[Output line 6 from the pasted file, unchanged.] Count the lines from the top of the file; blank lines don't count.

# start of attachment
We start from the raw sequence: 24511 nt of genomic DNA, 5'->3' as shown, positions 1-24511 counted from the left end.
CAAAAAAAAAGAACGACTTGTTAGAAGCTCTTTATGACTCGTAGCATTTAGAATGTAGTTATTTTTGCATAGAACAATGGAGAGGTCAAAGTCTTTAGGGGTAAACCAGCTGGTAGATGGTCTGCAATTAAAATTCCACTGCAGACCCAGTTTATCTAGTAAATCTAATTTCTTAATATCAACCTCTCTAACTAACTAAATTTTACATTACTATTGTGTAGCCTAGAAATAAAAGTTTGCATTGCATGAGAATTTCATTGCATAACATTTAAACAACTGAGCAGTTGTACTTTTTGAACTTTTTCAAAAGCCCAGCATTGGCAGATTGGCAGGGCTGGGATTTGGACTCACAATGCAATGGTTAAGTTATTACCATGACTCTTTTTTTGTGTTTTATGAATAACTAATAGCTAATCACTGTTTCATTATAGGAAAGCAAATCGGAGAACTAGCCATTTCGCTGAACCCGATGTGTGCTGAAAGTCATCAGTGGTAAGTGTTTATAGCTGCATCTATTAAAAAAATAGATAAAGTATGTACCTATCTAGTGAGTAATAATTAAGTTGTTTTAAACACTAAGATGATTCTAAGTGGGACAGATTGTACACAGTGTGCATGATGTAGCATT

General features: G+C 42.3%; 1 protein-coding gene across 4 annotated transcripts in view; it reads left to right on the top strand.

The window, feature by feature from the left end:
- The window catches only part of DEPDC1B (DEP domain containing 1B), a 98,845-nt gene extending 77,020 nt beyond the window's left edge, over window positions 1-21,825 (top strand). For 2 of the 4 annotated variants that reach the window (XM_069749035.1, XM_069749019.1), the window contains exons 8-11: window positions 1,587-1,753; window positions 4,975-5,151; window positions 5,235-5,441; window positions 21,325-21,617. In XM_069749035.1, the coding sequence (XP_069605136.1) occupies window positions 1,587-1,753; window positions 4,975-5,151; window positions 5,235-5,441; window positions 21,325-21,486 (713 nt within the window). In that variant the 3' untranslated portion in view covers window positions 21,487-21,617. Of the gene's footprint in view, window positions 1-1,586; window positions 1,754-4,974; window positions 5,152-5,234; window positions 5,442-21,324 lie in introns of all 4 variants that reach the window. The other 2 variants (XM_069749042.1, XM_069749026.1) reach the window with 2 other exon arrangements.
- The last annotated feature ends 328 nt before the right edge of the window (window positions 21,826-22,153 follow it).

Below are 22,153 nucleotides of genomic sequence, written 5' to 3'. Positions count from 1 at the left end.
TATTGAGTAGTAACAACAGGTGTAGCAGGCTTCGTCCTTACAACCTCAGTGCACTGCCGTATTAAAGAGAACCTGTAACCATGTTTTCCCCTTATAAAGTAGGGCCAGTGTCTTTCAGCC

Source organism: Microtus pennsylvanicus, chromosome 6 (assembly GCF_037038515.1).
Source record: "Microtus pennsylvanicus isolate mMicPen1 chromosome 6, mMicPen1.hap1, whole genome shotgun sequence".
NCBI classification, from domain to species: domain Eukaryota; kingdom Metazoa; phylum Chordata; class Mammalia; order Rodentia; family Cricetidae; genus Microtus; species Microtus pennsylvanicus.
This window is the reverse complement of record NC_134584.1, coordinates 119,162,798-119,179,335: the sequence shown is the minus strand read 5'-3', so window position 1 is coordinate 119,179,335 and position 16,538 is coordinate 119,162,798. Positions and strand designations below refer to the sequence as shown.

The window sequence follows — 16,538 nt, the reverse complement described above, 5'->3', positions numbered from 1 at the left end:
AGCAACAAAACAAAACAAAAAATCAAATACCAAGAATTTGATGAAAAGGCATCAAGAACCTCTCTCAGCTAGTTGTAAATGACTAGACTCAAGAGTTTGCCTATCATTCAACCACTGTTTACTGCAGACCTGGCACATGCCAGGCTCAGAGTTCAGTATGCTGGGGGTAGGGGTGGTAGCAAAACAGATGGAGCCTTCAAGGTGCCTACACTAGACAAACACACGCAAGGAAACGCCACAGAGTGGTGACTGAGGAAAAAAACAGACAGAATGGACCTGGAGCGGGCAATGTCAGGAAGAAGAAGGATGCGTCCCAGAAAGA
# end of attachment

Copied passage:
- The last annotated feature ends 328 nt before the right edge of the window (window positions 21,826-22,153 follow it).